How to prepare your kids for long-term success without becoming a helicopter parent.
We parents want to be involved in our kids’ lives, and we all have good intentions. But sometimes we also need guidance, small adjustments that help us set them up for long-term success in what matters most.
Four different authors provide five simple ways to course correct and avoid what one author calls the “overparenting trap.”
1. Don’t be afraid to say no
Dr. Robin Berman, author of Permission to Parent: How To Raise Your Child with Love and Limits, writes that many new parents, still hurting from their own parents’ harsh tactics or a lack of love, have overcompensated by going to the opposite extreme of permissiveness. As a result, “the whole family hierarchy collapsed, leaving children in charge, bossing their parents around. Somehow giving children self-esteem has been construed to mean giving kids a trophy for showing up, hovering over their every move, pouring on excessive praise and never saying no for fear of hurting their feelings. In trying to constantly please our children and make them happy, we have done just the opposite. This pendulum swing has created a whole new breed of entitled, fragile kids.”
Dr. Berman suggests that there is “a graceful place in the middle of these parenting extremes” that combines love and limits, authority and affection, respect and trust. And that can include the word no.
2. Help them embrace responsibility
As parents, we often want to smooth the way for our kids, removing obstacles and giving them a clean shot at success. But sometimes we go too far. In How to Raise an Adult: Break Free of the Overparenting Trap and Prepare Your Kid for Success, former Stanford dean Julie Lythcott-Haims writes about our tendency to “absolve our kids from [tasks] like waking themselves up, keeping track of their own belongings, and making meals – in part to show our love, in part to make life easy and nice, and also perhaps in part to ensure that these things are done correctly,” but the danger is that a young person whose every need has been taken care of will lack the skills to be self-sufficient later on.
One simple remedy: give your kids household chores and responsibilities that suit their age and maturity level. (Bonus for moms—who wouldn’t want an extra pair of hands taking care of the laundry?)
3. Simplify, simplify, simplify
Do we really need all the scheduling and stuff in our homes? Kim John Payne and Lisa M. Ross’s book Simplicity Parenting: Using the Extraordinary Power of Less to Raise Calmer, Happier, and More Secure Kids suggests another form of courage: saying no to excess in all its forms. Based on Waldorf educational principles, the authors point to “four layers of simplification,” starting with reducing “the clutter of too many toys, books, and choices,” then slowing down the frantic pace of our kids’ overscheduled lives so that they can have free time for unstructured play. The third layer is about filtering adult information and worries out of our homes and our kids’ awareness. And finally, the most important layer is about refraining from “hyperparenting” and building our relationship with our kids on trust and connection, not anxiety.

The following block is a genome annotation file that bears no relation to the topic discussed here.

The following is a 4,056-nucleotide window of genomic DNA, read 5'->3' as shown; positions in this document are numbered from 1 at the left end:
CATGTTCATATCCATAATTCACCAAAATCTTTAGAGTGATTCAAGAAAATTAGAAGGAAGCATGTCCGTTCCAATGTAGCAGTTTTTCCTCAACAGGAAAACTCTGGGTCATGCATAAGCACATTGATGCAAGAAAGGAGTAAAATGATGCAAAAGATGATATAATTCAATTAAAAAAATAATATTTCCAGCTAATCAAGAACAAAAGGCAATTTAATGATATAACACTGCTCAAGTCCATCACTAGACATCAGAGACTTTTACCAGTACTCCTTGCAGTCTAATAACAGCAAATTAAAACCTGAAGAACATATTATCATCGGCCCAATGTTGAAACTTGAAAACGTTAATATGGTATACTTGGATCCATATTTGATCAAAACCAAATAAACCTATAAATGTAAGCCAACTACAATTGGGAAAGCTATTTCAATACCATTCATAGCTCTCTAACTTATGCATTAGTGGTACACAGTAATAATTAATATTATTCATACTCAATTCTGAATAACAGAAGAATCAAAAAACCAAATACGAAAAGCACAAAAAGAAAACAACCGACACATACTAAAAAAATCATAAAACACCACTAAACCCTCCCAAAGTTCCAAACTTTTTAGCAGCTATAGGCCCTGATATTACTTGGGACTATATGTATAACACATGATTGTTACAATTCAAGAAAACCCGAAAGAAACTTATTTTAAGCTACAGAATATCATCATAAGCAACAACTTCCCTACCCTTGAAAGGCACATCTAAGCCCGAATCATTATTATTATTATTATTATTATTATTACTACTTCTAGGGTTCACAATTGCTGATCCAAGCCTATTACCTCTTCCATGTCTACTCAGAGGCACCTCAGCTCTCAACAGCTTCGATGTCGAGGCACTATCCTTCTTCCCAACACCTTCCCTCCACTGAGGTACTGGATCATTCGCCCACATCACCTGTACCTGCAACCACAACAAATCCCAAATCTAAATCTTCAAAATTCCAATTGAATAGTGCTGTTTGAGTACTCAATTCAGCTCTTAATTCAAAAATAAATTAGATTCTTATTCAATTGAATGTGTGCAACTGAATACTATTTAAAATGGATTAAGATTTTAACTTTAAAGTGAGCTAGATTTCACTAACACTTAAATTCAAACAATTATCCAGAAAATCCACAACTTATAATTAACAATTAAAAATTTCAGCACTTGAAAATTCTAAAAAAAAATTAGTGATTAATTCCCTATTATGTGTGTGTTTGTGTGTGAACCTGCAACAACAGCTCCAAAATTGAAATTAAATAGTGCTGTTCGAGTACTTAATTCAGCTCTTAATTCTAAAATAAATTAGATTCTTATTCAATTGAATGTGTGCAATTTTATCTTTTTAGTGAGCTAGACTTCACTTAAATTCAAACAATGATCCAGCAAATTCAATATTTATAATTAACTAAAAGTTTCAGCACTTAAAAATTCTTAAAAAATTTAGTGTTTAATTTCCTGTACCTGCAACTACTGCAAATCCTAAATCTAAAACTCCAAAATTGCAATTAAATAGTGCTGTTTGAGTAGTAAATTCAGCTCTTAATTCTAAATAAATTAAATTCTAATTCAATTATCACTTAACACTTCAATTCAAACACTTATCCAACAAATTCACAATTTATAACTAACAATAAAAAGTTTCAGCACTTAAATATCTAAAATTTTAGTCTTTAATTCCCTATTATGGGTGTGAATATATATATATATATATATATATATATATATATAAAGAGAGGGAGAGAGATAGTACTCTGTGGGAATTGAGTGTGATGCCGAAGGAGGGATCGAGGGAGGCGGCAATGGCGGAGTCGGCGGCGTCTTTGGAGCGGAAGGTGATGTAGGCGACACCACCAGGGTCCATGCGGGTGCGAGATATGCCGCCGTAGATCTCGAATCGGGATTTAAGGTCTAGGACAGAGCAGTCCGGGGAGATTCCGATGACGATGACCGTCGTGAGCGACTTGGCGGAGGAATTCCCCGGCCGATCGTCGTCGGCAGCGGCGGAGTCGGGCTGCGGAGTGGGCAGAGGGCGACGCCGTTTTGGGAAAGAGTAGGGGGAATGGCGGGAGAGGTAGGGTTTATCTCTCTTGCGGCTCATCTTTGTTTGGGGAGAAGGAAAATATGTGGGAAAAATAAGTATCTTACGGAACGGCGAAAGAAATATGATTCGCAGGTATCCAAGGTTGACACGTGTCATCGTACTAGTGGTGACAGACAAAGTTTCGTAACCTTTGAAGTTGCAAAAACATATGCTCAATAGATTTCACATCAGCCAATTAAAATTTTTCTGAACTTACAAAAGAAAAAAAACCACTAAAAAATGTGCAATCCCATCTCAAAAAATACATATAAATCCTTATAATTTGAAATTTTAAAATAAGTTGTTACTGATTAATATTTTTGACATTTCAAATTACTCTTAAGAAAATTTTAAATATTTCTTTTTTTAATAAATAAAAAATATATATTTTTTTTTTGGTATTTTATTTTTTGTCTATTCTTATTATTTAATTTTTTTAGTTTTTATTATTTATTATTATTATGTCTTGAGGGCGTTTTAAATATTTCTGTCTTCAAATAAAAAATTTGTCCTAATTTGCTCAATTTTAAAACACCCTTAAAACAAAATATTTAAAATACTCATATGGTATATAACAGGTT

The overall message: less is more. Don’t be afraid to edit, prune, and let go so that something better and more valuable can grow in the space you’ve set free.
4. Emphasize values and character more than grades and accomplishments
Parents today are often obsessed with our kids’ grades and extracurricular activities, and we end up giving short shrift to virtues like kindness and gratitude. But Dr. Berman points out that parents can’t outsource their responsibility for teaching those deeper character lessons about caring for others, humbly owning and accepting our mistakes, and being grateful for what others do for us.
The catch? The best way of teaching these virtues is to model them in practice at the dinner table and in daily life. Time to walk the talk.
5. Let them face and overcome failure
There are times when kids will need to experience failure – the missed homework assignment, the flunked test, getting fired from a summer job. In The Gift of Failure: How the Best Parents Learn to Let Go So Their Children Can Succeed, Jessica Lahey points out that some parents – driven by the need to prove that they are competent mothers or fathers – try to “engineer failure out of kids’ lives.” But the result is that kids end up feeling “incompetent, incapable, unworthy of trust, and utterly dependent.”
Lahey, who is both an English teacher and a parent, knows that it’s painful to watch kids struggle with failure, but counsels patience and trust: “Our kids writing their own stories, in their own voices, with plot points of their own invention. The narrative is not mine, and I can’t edit them into perfection.”
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